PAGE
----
This must be done within 72 hours of the organization becoming aware of the breach — but it is not an absolute. Article 31(1) of the Regulation states that notifications must be made “unless the personal data breach is unlikely to result in a risk for the rights and freedoms of individuals.” This suggests that if stolen personal data is adequately encrypted, the breach need not be notified.
GDPR places far-reaching requirements on the storage and protection of European personal data that go beyond just security. One particular aspect, the data subject’s right to erasure (also called the right to be forgotten), will require organizations to know the location and have rapid access to every single piece of personal data they store anywhere in the world. The right to erasure is again not an absolute. It can be refused under certain circumstances (such as legal obligations and in the interest of public health); but these exemptions are not sufficient to allow an organization to ignore the requirement in total.
GDPR is the second front in Europe’s perfect storm described by FireEye. But GDPR doesn’t just affect Europe — it affects any organization anywhere in the world that does business in Europe and collects European personal data. FireEye itself quotes Jan Philipp Albrecht, Europe’s GDPR rapporteur: “The GDPR will change not only the European Data protection laws but nothing less than the whole world as we know it.” So, like the threat landscape front, this second front also applies to the greater part of the developed world.
FireEye’s third front claims a general lack of preparedness against the first two. For this, the report draws on the research of Marsh. “The study found that while high-profile events, government initiatives, and legislation have pushed cybersecurity to the forefront, far more work needs to be done.” Again, this statement could be applied to just about any region in the world.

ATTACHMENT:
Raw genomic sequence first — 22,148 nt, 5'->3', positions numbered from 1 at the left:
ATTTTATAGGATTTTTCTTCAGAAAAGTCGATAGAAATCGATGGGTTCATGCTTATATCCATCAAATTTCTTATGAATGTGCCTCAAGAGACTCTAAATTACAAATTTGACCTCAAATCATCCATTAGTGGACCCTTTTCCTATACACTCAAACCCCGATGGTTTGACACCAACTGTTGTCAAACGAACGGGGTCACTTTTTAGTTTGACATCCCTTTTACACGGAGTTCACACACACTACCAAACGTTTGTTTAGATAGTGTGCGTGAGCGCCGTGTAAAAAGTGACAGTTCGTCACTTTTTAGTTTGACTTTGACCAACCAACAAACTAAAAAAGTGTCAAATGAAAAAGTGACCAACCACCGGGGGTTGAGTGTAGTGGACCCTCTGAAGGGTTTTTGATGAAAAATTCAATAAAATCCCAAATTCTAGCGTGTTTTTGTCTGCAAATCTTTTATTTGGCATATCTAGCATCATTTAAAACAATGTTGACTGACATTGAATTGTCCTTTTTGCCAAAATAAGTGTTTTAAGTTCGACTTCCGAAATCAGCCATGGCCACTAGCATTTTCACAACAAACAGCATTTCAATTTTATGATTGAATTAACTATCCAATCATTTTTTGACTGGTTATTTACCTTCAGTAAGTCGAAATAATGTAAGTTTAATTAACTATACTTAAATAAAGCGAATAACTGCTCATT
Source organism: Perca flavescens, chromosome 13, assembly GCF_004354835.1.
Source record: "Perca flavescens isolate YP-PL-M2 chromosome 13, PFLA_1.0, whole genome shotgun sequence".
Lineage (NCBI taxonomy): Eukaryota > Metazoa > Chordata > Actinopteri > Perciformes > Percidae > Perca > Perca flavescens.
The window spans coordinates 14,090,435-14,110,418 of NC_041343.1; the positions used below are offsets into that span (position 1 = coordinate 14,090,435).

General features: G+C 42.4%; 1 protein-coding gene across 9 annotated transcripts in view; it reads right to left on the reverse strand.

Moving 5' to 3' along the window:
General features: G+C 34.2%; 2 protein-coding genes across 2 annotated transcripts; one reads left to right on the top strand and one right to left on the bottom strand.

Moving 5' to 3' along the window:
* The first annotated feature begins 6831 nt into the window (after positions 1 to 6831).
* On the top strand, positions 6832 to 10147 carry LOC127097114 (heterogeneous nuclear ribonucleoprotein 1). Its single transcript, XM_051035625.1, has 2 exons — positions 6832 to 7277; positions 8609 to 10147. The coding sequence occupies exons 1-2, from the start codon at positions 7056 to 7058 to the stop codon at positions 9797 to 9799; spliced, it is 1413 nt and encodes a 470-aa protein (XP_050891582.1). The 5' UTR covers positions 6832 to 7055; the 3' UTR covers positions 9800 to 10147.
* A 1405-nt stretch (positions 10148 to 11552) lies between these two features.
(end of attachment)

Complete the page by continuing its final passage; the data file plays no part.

“Marsh found that the percentage of companies indicating that they assessed “key suppliers” for cyber risk actually decreased from 23 percent in 2015 to 20 percent in 2016.” Proof of the importance of securing the supply chain comes from the US. “As numerous attacks in the US and elsewhere have shown, hackers often gain access to larger organizations by initiating attacks against smaller vendors that provide services like air conditioning or takeout food.” Empirically, then, poor preparedness in securing the supply chain can also be applied to ‘the US and elsewhere’.
The goal of the paper, according to FireEye’s Tony Cole, is to “make the EU community more aware of emerging cyber threat storm clouds and encourage organizations to prioritize cyber defense by partnering with experts in industry and government.”
The Perfect Storm is an interesting metaphor. Its validity could be debated, but it is used to highlight that the combination of an intensifying threat landscape, an expanding regulatory framework, and a general lack of cyber security preparedness will present a major challenge to business in the coming years. While this may be true, it is a challenge that must be faced by the entire world. This Perfect Storm threatens all business and not just European business.